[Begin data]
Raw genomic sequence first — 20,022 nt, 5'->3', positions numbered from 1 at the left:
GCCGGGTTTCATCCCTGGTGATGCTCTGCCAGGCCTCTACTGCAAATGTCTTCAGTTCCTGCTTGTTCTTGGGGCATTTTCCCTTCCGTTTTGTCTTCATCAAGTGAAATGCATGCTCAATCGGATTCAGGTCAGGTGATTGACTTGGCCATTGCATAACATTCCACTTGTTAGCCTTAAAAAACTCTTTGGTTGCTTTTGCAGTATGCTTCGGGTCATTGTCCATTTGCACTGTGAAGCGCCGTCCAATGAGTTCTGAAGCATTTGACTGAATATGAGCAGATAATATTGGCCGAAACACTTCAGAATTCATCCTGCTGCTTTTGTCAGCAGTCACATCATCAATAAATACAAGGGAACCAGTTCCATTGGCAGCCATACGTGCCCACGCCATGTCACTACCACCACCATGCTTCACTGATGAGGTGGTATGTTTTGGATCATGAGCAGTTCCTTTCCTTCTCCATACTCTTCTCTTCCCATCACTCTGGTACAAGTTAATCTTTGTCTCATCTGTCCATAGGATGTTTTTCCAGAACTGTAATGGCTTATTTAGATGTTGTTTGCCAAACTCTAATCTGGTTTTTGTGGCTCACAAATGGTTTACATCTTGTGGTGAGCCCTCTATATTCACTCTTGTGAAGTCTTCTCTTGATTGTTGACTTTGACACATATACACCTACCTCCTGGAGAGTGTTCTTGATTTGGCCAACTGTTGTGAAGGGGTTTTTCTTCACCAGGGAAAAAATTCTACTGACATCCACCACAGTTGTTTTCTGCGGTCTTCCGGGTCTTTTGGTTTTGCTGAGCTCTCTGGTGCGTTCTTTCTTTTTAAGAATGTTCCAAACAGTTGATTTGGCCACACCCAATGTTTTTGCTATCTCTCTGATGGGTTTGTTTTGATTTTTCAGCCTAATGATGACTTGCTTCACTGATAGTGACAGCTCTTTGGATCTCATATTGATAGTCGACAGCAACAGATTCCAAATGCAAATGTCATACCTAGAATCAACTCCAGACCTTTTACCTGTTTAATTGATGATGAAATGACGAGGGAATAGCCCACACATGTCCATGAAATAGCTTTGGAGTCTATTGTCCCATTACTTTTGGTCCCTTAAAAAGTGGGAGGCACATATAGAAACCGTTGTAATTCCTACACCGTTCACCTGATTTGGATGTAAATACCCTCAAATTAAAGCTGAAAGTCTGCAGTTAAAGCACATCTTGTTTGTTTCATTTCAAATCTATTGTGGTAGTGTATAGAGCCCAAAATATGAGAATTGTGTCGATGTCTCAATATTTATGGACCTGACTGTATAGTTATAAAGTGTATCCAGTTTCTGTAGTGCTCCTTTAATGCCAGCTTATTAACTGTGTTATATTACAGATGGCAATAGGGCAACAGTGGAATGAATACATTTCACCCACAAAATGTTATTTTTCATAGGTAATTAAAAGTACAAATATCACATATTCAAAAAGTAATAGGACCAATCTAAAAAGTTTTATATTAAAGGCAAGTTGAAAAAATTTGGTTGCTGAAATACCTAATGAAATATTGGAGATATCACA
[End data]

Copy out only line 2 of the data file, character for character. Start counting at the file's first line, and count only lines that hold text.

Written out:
GCCGGGTTTCATCCCTGGTGATGCTCTGCCAGGCCTCTACTGCAAATGTCTTCAGTTCCTGCTTGTTCTTGGGGCATTTTCCCTTCCGTTTTGTCTTCATCAAGTGAAATGCATGCTCAATCGGATTCAGGTCAGGTGATTGACTTGGCCATTGCATAACATTCCACTTGTTAGCCTTAAAAAACTCTTTGGTTGCTTTTGCAGTATGCTTCGGGTCATTGTCCATTTGCACTGTGAAGCGCCGTCCAATGAGTTCTGAAGCATTTGACTGAATATGAGCAGATAATATTGGCCGAAACACTTCAGAATTCATCCTGCTGCTTTTGTCAGCAGTCACATCATCAATAAATACAAGGGAACCAGTTCCATTGGCAGCCATACGTGCCCACGCCATGTCACTACCACCACCATGCTTCACTGATGAGGTGGTATGTTTTGGATCATGAGCAGTTCCTTTCCTTCTCCATACTCTTCTCTTCCCATCACTCTGGTACAAGTTAATCTTTGTCTCATCTGTCCATAGGATGTTTTTCCAGAACTGTAATGGCTTATTTAGATGTTGTTTGCCAAACTCTAATCTGGTTTTTGTGGCTCACAAATGGTTTACATCTTGTGGTGAGCCCTCTATATTCACTCTTGTGAAGTCTTCTCTTGATTGTTGACTTTGACACATATACACCTACCTCCTGGAGAGTGTTCTTGATTTGGCCAACTGTTGTGAAGGGGTTTTTCTTCACCAGGGAAAAAATTCTACTGACATCCACCACAGTTGTTTTCTGCGGTCTTCCGGGTCTTTTGGTTTTGCTGAGCTCTCTGGTGCGTTCTTTCTTTTTAAGAATGTTCCAAACAGTTGATTTGGCCACACCCAATGTTTTTGCTATCTCTCTGATGGGTTTGTTTTGATTTTTCAGCCTAATGATGACTTGCTTCACTGATAGTGACAGCTCTTTGGATCTCATATTGATAGTCGACAGCAACAGATTCCAAATGCAAATGTCATACCTAGAATCAACTCCAGACCTTTTACCTGTTTAATTGATGATGAAATGACGAGGGAATAGCCCACACATGTCCATGAAATAGCTTTGGAGTCTATTGTCCCATTACTTTTGGTCCCTTAAAAAGTGGGAGGCACATATAGAAACCGTTGTAATTCCTACACCGTTCACCTGATTTGGATGTAAATACCCTCAAATTAAAGCTGAAAGTCTGCAGTTAAAGCACATCTTGTTTGTTTCATTTCAAATCTATTGTGGTAGTGTATAGAGCCCAAAATATGAGAATTGTGTCGATGTCTCAATATTTATGGACCTGACTGTATAGTTATAAAGTGTATCCAGTTTCTGTAGTGCTCCTTTAATGCCAGCTTATTAACTGTGTTATATTACAGATGGCAATAGGGCAACAGTGGAATGAATACATTTCACCCACAAAATGTTATTTTTCATAGGTAATTAAAAGTACAAATATCACATATTCAAAAAGTAATAGGACCAATCTAAAAAGTTTTATATTAAAGGCAAGTTGAAAAAATTTGGTTGCTGAAATACCTAATGAAATATTGGAGATATCACA